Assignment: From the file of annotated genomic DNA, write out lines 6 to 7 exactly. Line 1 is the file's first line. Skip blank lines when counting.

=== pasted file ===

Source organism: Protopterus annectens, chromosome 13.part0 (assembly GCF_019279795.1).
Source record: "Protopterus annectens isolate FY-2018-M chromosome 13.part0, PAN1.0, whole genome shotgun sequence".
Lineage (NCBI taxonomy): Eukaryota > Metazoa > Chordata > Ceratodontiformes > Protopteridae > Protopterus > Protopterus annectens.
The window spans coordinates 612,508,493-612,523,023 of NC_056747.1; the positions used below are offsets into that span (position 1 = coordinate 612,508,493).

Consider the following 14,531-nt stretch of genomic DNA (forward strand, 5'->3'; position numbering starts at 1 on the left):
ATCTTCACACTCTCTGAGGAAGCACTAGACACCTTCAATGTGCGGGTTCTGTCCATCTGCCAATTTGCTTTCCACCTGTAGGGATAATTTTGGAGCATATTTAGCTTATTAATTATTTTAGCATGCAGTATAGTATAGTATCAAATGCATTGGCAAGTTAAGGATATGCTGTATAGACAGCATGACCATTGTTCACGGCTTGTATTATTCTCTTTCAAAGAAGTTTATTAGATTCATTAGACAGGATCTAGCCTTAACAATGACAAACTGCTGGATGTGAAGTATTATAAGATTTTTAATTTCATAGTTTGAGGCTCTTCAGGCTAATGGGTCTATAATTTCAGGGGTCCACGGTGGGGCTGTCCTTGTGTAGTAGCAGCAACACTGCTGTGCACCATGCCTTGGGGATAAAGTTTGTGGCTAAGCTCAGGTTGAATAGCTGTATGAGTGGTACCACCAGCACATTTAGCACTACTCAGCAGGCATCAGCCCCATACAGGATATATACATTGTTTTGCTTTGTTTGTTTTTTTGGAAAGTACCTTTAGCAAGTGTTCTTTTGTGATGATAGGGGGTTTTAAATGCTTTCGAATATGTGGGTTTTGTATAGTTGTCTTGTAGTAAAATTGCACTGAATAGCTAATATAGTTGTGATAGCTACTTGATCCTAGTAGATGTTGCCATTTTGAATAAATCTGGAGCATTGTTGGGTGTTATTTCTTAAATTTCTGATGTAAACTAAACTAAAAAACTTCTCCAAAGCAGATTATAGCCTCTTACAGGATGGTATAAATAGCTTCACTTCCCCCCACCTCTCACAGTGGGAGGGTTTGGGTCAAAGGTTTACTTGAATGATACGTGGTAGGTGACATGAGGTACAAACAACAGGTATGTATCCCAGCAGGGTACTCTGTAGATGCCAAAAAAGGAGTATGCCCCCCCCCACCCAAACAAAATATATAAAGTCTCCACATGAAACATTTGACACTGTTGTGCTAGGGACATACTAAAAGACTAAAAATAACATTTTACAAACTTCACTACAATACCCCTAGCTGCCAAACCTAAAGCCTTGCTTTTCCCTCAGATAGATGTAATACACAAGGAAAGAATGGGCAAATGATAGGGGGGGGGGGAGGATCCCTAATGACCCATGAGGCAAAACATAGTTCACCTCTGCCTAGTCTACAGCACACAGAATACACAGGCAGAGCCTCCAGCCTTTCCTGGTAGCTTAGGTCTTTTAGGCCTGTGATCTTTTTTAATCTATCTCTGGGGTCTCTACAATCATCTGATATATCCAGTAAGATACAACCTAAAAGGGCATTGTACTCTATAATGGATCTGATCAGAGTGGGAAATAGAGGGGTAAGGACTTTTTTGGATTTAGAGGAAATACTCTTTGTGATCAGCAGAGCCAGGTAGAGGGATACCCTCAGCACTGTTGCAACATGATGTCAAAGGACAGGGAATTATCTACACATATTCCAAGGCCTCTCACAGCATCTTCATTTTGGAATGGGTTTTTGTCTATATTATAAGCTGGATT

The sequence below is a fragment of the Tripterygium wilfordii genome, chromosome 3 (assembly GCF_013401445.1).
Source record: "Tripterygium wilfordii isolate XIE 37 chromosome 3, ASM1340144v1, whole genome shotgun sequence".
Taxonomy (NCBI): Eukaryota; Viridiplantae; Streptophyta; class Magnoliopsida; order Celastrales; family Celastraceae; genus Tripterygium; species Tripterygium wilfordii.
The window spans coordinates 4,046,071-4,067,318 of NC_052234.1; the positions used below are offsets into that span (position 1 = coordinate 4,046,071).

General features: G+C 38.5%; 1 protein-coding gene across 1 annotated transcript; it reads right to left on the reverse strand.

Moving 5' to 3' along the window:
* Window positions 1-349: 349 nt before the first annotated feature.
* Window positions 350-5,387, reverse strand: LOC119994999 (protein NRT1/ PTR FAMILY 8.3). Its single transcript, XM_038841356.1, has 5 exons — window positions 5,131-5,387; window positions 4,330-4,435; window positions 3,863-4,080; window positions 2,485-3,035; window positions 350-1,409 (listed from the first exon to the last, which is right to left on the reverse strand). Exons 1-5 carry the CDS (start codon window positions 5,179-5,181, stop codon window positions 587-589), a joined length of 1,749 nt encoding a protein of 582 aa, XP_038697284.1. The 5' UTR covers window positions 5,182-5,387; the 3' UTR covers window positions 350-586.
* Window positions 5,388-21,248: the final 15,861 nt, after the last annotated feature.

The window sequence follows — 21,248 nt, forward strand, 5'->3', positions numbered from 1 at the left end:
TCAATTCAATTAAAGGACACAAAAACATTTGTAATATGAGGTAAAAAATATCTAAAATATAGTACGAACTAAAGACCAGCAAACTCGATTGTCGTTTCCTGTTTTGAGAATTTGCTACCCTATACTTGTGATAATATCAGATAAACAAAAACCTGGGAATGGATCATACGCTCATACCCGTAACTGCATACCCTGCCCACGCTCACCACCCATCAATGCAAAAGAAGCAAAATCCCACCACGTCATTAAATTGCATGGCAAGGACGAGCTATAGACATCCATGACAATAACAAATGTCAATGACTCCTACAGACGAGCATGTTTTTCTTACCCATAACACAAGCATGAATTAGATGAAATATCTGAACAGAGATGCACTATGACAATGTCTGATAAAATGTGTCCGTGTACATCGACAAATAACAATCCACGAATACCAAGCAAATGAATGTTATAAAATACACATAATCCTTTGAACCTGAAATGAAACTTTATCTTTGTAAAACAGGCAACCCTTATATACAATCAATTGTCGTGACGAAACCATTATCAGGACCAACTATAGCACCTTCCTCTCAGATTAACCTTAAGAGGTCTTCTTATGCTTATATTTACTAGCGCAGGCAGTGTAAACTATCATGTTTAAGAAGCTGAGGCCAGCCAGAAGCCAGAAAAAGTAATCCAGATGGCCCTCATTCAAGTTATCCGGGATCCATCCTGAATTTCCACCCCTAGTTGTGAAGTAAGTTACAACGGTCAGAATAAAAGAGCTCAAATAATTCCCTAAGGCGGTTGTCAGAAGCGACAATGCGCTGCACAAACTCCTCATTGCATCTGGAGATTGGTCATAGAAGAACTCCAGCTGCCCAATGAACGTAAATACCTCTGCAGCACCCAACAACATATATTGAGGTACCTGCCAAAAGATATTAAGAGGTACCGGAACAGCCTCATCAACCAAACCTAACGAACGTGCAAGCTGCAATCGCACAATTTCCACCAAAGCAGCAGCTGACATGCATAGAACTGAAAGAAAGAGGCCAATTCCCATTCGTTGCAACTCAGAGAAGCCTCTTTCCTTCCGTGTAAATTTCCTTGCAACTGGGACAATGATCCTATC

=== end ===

ATCTTCACACTCTCTGAGGAAGCACTAGACACCTTCAATGTGCGGGTTCTGTCCATCTGCCAATTTGCTTTCCACCTGTAGGGATAATTTTGGAGCATATTTAGCTTATTAATTATTTTAGCATGCAGTATAGTATAGTATCAAATGCATTGGCAAGTTAAGGATATGCTGTATAGACAGCATGACCATTGTTCACGGCTTGTATTATTCTCTTTCAAAGAAGTTTATTAGATTCATTAGACAGGATCTAGCCTTAACAATGACAAACTGCTGGATGTGAAGTATTATAAGATTTTTAATTTCATAGTTTGAGGCTCTTCAGGCTAATGGGTCTATAATTTCAGGGGTCCACGGTGGGGCTGTCCTTGTGTAGTAGCAGCAACACTGCTGTGCACCATGCCTTGGGGATAAAGTTTGTGGCTAAGCTCAGGTTGAATAGCTGTATGAGTGGTACCACCAGCACATTTAGCACTACTCAGCAGGCATCAGCCCCATACAGGATATATACATTGTTTTGCTTTGTTTGTTTTTTTGGAAAGTACCTTTAGCAAGTGTTCTTTTGTGATGATAGGGGGTTTTAAATGCTTTCGAATATGTGGGTTTTGTATAGTTGTCTTGTAGTAAAATTGCACTGAATAGCTAATATAGTTGTGATAGCTACTTGATCCTAGTAGATGTTGCCATTTTGAATAAATCTGGAGCATTGTTGGGTGTTATTTCTTAAATTTCTGATGTAAACTAAACTAAAAAACTTCTCCAAAGCAGATTATAGCCTCTTACAGGATGGTATAAATAGCTTCACTTCCCCCCACCTCTCACAGTGGGAGGGTTTGGGTCAAAGGTTTACTTGAATGATACGTGGTAGGTGACATGAGGTACAAACAACAGGTATGTATCCCAGCAGGGTACTCTGTAGATGCCAAAAAAGGAGTATGCCCCCCCCCACCCAAACAAAATATATAAAGTCTCCACATGAAACATTTGACACTGTTGTGCTAGGGACATACTAAAAGACTAAAAATAACATTTTACAAACTTCACTACAATACCCCTAGCTGCCAAACCTAAAGCCTTGCTTTTCCCTCAGATAGATGTAATACACAAGGAAAGAATGGGCAAATGATAGGGGGGGGGGGAGGATCCCTAATGACCCATGAGGCAAAACATAGTTCACCTCTGCCTAGTCTACAGCACACAGAATACACAGGCAGAGCCTCCAGCCTTTCCTGGTAGCTTAGGTCTTTTAGGCCTGTGATCTTTTTTAATCTATCTCTGGGGTCTCTACAATCATCTGATATATCCAGTAAGATACAACCTAAAAGGGCATTGTACTCTATAATGGATCTGATCAGAGTGGGAAATAGAGGGGTAAGGACTTTTTTGGATTTAGAGGAAATACTCTTTGTGATCAGCAGAGCCAGGTAGAGGGATACCCTCAGCACTGTTGCAACATGATGTCAAAGGACAGGGAATTATCTACACATATTCCAAGGCCTCTCACAGCATCTTCATTTTGGAATGGGTTTTTGTCTATATTATAAGCTGGATT

The sequence below is a fragment of the Tripterygium wilfordii genome, chromosome 3 (assembly GCF_013401445.1).